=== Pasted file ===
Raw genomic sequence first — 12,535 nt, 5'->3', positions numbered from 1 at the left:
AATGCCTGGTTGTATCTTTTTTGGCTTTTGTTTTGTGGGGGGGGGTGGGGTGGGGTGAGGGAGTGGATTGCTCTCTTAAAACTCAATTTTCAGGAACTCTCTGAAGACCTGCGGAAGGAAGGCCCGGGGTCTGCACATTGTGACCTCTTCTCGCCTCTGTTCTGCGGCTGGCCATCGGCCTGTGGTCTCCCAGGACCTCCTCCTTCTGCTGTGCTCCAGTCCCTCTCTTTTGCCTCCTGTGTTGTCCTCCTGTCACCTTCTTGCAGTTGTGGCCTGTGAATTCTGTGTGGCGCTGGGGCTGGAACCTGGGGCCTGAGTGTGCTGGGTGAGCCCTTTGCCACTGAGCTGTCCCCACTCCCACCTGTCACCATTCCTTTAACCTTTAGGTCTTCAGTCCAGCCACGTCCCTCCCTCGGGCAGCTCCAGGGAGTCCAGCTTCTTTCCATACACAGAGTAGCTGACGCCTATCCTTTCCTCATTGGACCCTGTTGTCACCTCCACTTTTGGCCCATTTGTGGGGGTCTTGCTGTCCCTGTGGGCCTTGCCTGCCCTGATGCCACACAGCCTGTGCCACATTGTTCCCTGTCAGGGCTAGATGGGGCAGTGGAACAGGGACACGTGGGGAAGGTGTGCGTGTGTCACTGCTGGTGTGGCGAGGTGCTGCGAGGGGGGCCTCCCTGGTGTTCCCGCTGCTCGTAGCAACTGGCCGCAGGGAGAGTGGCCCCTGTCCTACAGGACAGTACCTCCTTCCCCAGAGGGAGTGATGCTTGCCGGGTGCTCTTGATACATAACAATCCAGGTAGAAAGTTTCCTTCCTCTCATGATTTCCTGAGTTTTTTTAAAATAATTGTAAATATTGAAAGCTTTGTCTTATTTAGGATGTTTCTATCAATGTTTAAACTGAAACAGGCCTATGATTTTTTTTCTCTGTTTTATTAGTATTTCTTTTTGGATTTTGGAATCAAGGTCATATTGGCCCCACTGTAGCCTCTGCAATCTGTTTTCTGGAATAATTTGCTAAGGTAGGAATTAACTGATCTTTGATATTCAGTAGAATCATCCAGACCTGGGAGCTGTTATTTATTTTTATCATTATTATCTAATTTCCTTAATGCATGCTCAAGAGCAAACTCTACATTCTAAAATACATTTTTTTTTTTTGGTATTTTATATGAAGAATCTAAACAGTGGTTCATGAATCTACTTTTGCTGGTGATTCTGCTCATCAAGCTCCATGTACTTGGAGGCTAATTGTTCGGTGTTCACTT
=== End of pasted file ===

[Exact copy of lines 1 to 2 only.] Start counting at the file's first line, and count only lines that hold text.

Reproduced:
Raw genomic sequence first — 12,535 nt, 5'->3', positions numbered from 1 at the left:
AATGCCTGGTTGTATCTTTTTTGGCTTTTGTTTTGTGGGGGGGGGTGGGGTGGGGTGAGGGAGTGGATTGCTCTCTTAAAACTCAATTTTCAGGAACTCTCTGAAGACCTGCGGAAGGAAGGCCCGGGGTCTGCACATTGTGACCTCTTCTCGCCTCTGTTCTGCGGCTGGCCATCGGCCTGTGGTCTCCCAGGACCTCCTCCTTCTGCTGTGCTCCAGTCCCTCTCTTTTGCCTCCTGTGTTGTCCTCCTGTCACCTTCTTGCAGTTGTGGCCTGTGAATTCTGTGTGGCGCTGGGGCTGGAACCTGGGGCCTGAGTGTGCTGGGTGAGCCCTTTGCCACTGAGCTGTCCCCACTCCCACCTGTCACCATTCCTTTAACCTTTAGGTCTTCAGTCCAGCCACGTCCCTCCCTCGGGCAGCTCCAGGGAGTCCAGCTTCTTTCCATACACAGAGTAGCTGACGCCTATCCTTTCCTCATTGGACCCTGTTGTCACCTCCACTTTTGGCCCATTTGTGGGGGTCTTGCTGTCCCTGTGGGCCTTGCCTGCCCTGATGCCACACAGCCTGTGCCACATTGTTCCCTGTCAGGGCTAGATGGGGCAGTGGAACAGGGACACGTGGGGAAGGTGTGCGTGTGTCACTGCTGGTGTGGCGAGGTGCTGCGAGGGGGGCCTCCCTGGTGTTCCCGCTGCTCGTAGCAACTGGCCGCAGGGAGAGTGGCCCCTGTCCTACAGGACAGTACCTCCTTCCCCAGAGGGAGTGATGCTTGCCGGGTGCTCTTGATACATAACAATCCAGGTAGAAAGTTTCCTTCCTCTCATGATTTCCTGAGTTTTTTTAAAATAATTGTAAATATTGAAAGCTTTGTCTTATTTAGGATGTTTCTATCAATGTTTAAACTGAAACAGGCCTATGATTTTTTTTCTCTGTTTTATTAGTATTTCTTTTTGGATTTTGGAATCAAGGTCATATTGGCCCCACTGTAGCCTCTGCAATCTGTTTTCTGGAATAATTTGCTAAGGTAGGAATTAACTGATCTTTGATATTCAGTAGAATCATCCAGACCTGGGAGCTGTTATTTATTTTTATCATTATTATCTAATTTCCTTAATGCATGCTCAAGAGCAAACTCTACATTCTAAAATACATTTTTTTTTTTTGGTATTTTATATGAAGAATCTAAACAGTGGTTCATGAATCTACTTTTGCTGGTGATTCTGCTCATCAAGCTCCATGTACTTGGAGGCTAATTGTTCGGTGTTCACTT